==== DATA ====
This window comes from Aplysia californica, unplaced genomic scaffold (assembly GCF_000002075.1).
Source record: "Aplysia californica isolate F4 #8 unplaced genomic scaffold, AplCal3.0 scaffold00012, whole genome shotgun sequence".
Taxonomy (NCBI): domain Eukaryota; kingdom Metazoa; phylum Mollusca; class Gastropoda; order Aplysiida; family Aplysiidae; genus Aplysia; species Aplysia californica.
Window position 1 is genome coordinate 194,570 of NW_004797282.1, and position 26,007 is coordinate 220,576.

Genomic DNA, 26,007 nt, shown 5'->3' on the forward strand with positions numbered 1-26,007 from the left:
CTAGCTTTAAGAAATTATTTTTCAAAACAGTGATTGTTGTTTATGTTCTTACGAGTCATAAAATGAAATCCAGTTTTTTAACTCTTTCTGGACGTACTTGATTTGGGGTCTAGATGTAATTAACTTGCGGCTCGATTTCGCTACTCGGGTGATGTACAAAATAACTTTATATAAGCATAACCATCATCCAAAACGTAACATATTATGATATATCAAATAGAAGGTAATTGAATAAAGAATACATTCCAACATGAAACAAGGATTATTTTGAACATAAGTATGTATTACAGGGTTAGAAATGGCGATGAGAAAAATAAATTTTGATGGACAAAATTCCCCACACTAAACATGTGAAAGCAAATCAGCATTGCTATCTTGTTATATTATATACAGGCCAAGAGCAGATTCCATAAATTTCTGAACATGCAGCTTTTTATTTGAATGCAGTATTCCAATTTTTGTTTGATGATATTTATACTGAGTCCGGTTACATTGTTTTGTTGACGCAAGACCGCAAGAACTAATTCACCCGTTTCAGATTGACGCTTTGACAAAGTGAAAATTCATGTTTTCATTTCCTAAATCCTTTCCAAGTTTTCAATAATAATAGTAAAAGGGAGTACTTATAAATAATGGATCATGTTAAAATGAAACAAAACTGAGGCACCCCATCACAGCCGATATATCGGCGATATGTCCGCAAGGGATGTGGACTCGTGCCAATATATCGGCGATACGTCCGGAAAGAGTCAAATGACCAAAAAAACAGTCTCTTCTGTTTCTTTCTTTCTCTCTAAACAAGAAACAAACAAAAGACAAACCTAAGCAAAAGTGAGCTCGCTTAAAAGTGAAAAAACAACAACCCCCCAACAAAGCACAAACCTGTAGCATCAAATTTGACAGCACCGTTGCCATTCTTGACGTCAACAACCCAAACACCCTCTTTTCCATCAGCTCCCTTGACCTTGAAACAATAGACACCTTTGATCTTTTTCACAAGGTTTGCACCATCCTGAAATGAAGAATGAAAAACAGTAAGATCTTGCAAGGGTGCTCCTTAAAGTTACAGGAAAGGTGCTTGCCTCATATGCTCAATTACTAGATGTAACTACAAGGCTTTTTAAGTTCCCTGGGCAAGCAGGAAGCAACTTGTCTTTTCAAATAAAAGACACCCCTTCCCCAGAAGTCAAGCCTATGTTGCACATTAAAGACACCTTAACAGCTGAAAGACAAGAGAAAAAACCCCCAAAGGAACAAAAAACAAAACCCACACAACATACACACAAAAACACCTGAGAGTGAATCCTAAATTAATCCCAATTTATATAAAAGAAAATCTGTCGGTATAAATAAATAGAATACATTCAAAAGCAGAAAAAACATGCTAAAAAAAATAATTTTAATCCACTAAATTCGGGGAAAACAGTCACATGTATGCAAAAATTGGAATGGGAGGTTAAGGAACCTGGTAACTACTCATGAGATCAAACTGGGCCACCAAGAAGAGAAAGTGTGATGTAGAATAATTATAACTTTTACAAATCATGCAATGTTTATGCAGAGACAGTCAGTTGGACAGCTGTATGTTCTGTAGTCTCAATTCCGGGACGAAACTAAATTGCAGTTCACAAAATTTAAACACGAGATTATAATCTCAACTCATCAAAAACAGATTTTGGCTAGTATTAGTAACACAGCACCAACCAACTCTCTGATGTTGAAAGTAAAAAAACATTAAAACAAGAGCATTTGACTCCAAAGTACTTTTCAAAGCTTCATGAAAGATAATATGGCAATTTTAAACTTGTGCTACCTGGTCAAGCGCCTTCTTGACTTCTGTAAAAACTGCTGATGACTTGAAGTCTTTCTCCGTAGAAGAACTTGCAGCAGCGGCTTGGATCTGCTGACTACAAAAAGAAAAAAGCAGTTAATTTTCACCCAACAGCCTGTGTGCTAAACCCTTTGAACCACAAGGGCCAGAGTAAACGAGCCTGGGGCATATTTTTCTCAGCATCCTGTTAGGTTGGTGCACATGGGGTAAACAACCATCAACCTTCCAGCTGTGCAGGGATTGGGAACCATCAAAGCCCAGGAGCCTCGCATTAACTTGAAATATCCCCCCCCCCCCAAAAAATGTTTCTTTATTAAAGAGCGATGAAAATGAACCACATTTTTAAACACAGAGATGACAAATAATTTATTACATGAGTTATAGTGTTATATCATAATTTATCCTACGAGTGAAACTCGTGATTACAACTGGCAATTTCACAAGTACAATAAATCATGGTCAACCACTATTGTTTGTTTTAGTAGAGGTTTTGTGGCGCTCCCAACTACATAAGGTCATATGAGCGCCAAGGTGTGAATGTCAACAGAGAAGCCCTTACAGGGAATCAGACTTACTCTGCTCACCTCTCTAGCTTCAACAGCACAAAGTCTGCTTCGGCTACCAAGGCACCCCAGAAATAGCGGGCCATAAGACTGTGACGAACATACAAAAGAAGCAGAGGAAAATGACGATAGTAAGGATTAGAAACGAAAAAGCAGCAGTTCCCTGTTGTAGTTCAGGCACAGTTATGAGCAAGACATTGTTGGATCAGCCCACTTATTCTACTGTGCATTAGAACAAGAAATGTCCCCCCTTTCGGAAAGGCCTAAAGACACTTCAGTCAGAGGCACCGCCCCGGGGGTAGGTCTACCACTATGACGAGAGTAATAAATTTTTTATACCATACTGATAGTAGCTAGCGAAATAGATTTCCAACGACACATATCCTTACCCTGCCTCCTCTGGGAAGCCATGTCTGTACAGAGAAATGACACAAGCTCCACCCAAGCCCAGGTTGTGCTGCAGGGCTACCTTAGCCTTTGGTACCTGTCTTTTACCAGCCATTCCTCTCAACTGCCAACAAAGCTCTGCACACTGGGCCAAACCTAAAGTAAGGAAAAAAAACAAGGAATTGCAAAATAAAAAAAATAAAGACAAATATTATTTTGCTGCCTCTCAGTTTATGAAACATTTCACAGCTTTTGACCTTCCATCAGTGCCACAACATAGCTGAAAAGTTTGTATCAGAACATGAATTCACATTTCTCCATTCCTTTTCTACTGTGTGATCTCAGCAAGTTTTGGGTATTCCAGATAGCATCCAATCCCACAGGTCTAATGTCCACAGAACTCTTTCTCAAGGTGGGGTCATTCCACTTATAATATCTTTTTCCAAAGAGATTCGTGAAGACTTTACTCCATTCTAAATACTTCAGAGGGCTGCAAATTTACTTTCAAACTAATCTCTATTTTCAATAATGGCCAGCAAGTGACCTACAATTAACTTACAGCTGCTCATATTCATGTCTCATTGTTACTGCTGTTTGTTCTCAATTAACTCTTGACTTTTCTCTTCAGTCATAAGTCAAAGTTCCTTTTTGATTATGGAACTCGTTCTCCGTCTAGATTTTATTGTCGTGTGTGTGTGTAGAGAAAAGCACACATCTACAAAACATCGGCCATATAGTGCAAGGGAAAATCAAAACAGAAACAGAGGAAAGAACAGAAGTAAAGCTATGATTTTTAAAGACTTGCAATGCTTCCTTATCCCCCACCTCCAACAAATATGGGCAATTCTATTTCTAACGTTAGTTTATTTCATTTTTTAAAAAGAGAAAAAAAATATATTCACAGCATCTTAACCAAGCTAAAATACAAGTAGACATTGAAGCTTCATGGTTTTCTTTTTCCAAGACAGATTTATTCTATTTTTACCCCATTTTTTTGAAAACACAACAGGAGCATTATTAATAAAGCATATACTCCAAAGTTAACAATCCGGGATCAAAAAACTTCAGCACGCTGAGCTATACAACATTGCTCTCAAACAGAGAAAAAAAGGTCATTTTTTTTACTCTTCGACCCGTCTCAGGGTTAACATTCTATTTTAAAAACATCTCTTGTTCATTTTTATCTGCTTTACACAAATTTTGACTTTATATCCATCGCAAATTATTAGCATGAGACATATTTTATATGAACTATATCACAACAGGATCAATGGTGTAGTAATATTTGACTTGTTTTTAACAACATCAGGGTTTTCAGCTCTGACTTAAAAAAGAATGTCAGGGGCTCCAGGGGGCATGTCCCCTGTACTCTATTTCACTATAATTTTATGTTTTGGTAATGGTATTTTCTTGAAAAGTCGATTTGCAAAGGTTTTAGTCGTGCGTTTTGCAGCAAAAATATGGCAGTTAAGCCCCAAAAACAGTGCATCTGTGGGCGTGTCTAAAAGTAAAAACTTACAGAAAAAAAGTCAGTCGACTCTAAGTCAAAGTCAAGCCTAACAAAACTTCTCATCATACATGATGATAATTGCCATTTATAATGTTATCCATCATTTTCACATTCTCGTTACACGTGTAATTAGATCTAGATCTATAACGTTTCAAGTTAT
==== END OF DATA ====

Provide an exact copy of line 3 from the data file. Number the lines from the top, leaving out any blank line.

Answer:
Taxonomy (NCBI): domain Eukaryota; kingdom Metazoa; phylum Mollusca; class Gastropoda; order Aplysiida; family Aplysiidae; genus Aplysia; species Aplysia californica.